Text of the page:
3. Forgetting What Business You’re In. Merlin Media prided itself on being at the forefront of the media business. While at the Tribune, Michaels and others like Lee Abrams loved to pontificate about the future of journalism and the media. They took joy in deriding traditional journalists and the old school ink-on-the-fingers approach to newspapers. Plenty of good people were swept out during this purge, in the name of doing things a “new” way. Well, with FM News, Merlin had the chance to build a new media operation from the ground up. There was no old guard standing in the way. Instead of showing the critics what a twenty-first century, multi-platform convergent media operation looks like, Merlin built … a radio station. In some respects, they leveraged new technology, but when it came down to it, FM News was a radio station, nothing more. It didn’t sound much different than a station launched a decade earlier — before Facebook, before Twitter, before the iPhone.

Merlin forgot that it’s not in the radio business. It’s in the business of creating content-based relationships across multiple platforms … or at least that’s the business it SHOULD be in. Merlin built a mediocre radio station. Their website lacked anything useful or relevant. Their presence on Facebook and Twitter seemed anemic, at best. Rather than viewing these digital platforms as methods of engaging the audience, they were treated as afterthoughts. What about video? What about a mobile app? I know that there was some lip service paid to these platforms and some early efforts, but it didn’t ever seem to materialize in any meaningful way.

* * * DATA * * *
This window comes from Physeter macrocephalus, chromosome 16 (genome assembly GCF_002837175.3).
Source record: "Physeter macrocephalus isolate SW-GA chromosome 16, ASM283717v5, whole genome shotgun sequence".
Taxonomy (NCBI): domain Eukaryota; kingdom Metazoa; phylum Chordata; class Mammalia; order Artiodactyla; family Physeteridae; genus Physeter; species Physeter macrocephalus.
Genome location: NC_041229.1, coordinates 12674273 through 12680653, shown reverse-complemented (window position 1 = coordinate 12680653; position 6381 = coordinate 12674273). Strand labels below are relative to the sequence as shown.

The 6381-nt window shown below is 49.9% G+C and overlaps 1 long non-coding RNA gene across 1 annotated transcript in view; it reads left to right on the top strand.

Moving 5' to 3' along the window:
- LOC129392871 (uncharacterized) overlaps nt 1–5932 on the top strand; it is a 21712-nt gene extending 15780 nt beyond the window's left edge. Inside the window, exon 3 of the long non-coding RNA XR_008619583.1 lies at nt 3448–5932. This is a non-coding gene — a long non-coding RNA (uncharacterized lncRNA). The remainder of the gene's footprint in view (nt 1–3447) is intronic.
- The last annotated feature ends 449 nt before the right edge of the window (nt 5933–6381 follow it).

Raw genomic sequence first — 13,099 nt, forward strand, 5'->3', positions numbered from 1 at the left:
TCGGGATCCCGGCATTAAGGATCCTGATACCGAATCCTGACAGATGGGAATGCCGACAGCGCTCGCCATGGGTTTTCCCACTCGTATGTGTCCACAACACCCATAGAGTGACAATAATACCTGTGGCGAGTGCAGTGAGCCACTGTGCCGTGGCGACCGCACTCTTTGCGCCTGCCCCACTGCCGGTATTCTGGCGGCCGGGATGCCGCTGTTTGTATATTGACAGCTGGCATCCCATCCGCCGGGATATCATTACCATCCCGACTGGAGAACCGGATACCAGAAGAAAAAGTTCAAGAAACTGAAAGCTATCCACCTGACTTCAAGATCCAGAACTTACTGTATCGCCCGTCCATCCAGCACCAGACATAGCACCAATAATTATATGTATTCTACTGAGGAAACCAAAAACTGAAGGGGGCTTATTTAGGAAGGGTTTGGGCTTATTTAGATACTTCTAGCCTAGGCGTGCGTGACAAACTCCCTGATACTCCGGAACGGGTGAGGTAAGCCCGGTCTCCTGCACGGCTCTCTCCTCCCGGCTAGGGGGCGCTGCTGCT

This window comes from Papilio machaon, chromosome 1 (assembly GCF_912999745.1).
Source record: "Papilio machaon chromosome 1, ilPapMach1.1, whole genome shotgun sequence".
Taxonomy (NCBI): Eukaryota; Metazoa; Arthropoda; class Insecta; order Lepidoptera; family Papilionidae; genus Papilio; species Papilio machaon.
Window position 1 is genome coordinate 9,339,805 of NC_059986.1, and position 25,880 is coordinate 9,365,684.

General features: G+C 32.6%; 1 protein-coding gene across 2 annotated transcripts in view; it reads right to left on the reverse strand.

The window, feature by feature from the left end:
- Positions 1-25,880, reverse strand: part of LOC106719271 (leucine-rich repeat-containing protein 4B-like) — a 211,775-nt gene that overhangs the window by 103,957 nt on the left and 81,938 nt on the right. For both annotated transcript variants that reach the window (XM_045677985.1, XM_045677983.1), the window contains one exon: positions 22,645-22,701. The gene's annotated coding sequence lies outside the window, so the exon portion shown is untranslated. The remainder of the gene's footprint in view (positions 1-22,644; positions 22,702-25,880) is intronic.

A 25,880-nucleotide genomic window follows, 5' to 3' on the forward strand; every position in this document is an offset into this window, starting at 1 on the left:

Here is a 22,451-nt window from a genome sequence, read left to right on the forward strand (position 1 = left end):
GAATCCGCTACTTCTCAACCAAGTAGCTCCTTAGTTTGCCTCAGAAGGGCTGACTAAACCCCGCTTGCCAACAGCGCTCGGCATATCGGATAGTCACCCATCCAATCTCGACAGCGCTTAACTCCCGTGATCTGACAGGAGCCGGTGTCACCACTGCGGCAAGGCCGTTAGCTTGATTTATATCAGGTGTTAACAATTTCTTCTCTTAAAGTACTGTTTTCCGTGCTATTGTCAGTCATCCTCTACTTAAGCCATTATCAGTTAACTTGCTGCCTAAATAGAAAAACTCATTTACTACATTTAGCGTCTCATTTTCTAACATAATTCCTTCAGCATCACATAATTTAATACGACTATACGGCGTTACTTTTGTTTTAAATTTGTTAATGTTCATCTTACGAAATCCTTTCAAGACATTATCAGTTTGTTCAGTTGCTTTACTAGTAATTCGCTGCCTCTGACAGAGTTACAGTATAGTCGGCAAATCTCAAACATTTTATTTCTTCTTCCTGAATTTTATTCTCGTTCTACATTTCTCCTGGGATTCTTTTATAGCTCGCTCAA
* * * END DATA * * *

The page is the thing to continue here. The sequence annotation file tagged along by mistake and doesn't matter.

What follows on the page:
What if, instead of launching a radio station last summer, FM News launched first on-line, with a website, a Facebook page, and a Twitter account. Focus on solid original reporting, news aggregating, and content curation. Don’t even crack a mic for six to eight weeks. Then, launch the station as a mobile app, exclusively. You can test drive the sound of the station as a web stream while also delivering news, traffic, and weather via the app. Build an audience based on your content on platforms that have relatively low barriers to entry, where success can be more easily measured. This would also allow the staff to hone their skills without the constant glare of the spotlight that comes with a full-market FM signal. I guarantee that three months of generating content for digital platforms would have taught a lot of valuable lessons that would have made the on-air launch a lot smoother. The newsroom would have been humming along nicely, without the fits and starts associated with trying to read news copy in a closet while board ops learn the new automation system. In the meantime, you’re creating a buzz — a demand — for your product. It’s a story your sales team can take to the street and get potential clients interested in something new and different that’s already starting to percolate. They can sell the promise of something special, not the promise of something lackluster. And when you finally flip the switch on the terrestrial signal, you’ve already got an audience that knows you, interacts with you, trusts you, and will want to listen to your content on an FM radio signal. FM News never really invested in building relationships with listeners. Merlin forgot was business it was in.

There’s a lot more that can — and will be — said about the brief but spectacular lifespan of FM News. I look forward to the books that will inevitably be written about the experiences of the many talented and dedicated staffers that, in many cases, walked away from other jobs to chase the promises made by Merlin. We certainly haven’t heard the last from Randy Michaels. At this moment, he’s undoubtedly tucked away in an office, plotting his next move, scheming over the details of his next project. That next project may even be successful, but only if he’s learned the lessons of the failure of FM News in Chicago.